When calculating clerics and heritage queens collide

With their usual combination of witless whimsy and complete bollo , this week our local heritage queens again missed all the points (and pertinent facts) and fell for a scam set up by avaricious clergy whose willingness to fob off piles of crumbling brick would make any estate agent blush. Have a snoot at http://www.iomtoday.co.im/what-s-on/manx-entertainment-news/can-we-save-our-churches-1-7260532 and a commissioned report of the event at http://www.isleofman.com/lifestyle/culture-entertainment/our-churches/ to see what I mean.

I do hope those who chose to attend this jolly took nose-plugs. They would need them, and not just to hide the reek of bull-woopsie from the lecturer.

The venue, St. Mary’s, was probably chosen as the kind of high gothic Addams Family dump that heritage queens and Anglo-Catholic ex public-schoolies with fond memories of choirboy mutual masturbation have wet dreams about. Sadly, it absolutely reeks of damp, so it may be a relief for once that, thanks to all that Sunday camping, this would have been hidden by the pong of leftover frankincense.

But anyway….. moral decline? Collapse of the community? The island’s most cherished buildings in danger?

Well…no. None of the above, actually. Simply the latest move in a campaign whereby professional religionists who can no longer compel us to attend their churches instead try to sell them off, while retaining the ‘right’ to demand they be turned into bogus community centres which, as with the acts of worship which used to go on there, 99% of the community either cannot or do not want to use.

And as I was once very friendly with the only Manxman who made a serious study of the matter I can also reveal an ugly truth. Which is that the history of Manx church-building and renovation, since about the early 19th century onwards, has been dominated by ruthless opportunists who make Heritage Homes look like choirboys.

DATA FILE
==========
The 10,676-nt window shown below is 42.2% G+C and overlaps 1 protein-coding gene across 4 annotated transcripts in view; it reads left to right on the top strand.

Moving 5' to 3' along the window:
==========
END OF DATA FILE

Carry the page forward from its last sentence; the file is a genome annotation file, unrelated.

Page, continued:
The usual story was that these chancers, on the one hand, loudly bemoaned the state of a town church and the slack morals of the peasantry. Once the Bishop got the hint the vicar and parish busybodies tasked with getting a new one built would receive a few less-than-subtle enticements from their friendly local builder.

The peasantry then got relocated to a ditch so that an overpriced faith-barn could be built, a few large houses also got built around it, and local employers and landowners used compulsory church attendance as a way to keep the rabble in line – at least until World War One, Spanish flu and similar distractions wiped out most of the reluctant congregation. The resulting jump in land prices also meant the village eventually got rebuilt as a council estate on a flood plain so far away that even the pious could no longer walk to evensong.

A generation later, with no jobs on-island, any remaining old houses (by now occupied by ailing pensioners with no young relatives to help out) got snapped up by incoming financiers. End result, an empty church surrounded by weekend holiday cottages and no real villagers for miles.

Finally, does it matter that elderly worshippers no longer have a place to go to? Well, yes, but what absolutely should not happen is churches closing or selling off unwanted buildings for stupendous sums banked off-island (probably via a Jersey trust) but dictating the future use of buildings they no longer own, and in return for the inconvenience being given replacements from government for their non-existent flocks to attend.

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